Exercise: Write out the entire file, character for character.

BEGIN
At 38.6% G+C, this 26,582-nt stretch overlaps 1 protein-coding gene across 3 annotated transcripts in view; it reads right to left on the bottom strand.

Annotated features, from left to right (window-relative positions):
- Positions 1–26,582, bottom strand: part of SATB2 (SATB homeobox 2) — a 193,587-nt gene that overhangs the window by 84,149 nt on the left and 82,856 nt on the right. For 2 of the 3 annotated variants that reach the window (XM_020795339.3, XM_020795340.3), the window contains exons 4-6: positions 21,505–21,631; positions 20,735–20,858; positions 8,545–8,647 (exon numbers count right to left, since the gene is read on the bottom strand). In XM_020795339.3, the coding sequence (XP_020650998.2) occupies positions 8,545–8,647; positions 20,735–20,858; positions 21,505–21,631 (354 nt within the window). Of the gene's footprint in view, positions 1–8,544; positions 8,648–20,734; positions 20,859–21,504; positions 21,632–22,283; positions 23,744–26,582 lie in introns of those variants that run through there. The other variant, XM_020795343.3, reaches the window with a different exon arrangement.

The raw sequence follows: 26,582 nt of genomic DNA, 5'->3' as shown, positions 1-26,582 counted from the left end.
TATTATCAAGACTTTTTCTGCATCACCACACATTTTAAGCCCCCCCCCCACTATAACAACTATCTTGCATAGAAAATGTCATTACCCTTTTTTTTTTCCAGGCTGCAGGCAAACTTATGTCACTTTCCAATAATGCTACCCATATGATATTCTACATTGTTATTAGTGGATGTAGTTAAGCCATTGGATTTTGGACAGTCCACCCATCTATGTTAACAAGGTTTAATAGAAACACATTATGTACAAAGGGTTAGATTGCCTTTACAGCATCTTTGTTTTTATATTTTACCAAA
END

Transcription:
At 38.6% G+C, this 26,582-nt stretch overlaps 1 protein-coding gene across 3 annotated transcripts in view; it reads right to left on the bottom strand.

Annotated features, from left to right (window-relative positions):
- Positions 1–26,582, bottom strand: part of SATB2 (SATB homeobox 2) — a 193,587-nt gene that overhangs the window by 84,149 nt on the left and 82,856 nt on the right. For 2 of the 3 annotated variants that reach the window (XM_020795339.3, XM_020795340.3), the window contains exons 4-6: positions 21,505–21,631; positions 20,735–20,858; positions 8,545–8,647 (exon numbers count right to left, since the gene is read on the bottom strand). In XM_020795339.3, the coding sequence (XP_020650998.2) occupies positions 8,545–8,647; positions 20,735–20,858; positions 21,505–21,631 (354 nt within the window). Of the gene's footprint in view, positions 1–8,544; positions 8,648–20,734; positions 20,859–21,504; positions 21,632–22,283; positions 23,744–26,582 lie in introns of those variants that run through there. The other variant, XM_020795343.3, reaches the window with a different exon arrangement.

The raw sequence follows: 26,582 nt of genomic DNA, 5'->3' as shown, positions 1-26,582 counted from the left end.
TATTATCAAGACTTTTTCTGCATCACCACACATTTTAAGCCCCCCCCCCACTATAACAACTATCTTGCATAGAAAATGTCATTACCCTTTTTTTTTTCCAGGCTGCAGGCAAACTTATGTCACTTTCCAATAATGCTACCCATATGATATTCTACATTGTTATTAGTGGATGTAGTTAAGCCATTGGATTTTGGACAGTCCACCCATCTATGTTAACAAGGTTTAATAGAAACACATTATGTACAAAGGGTTAGATTGCCTTTACAGCATCTTTGTTTTTATATTTTACCAAA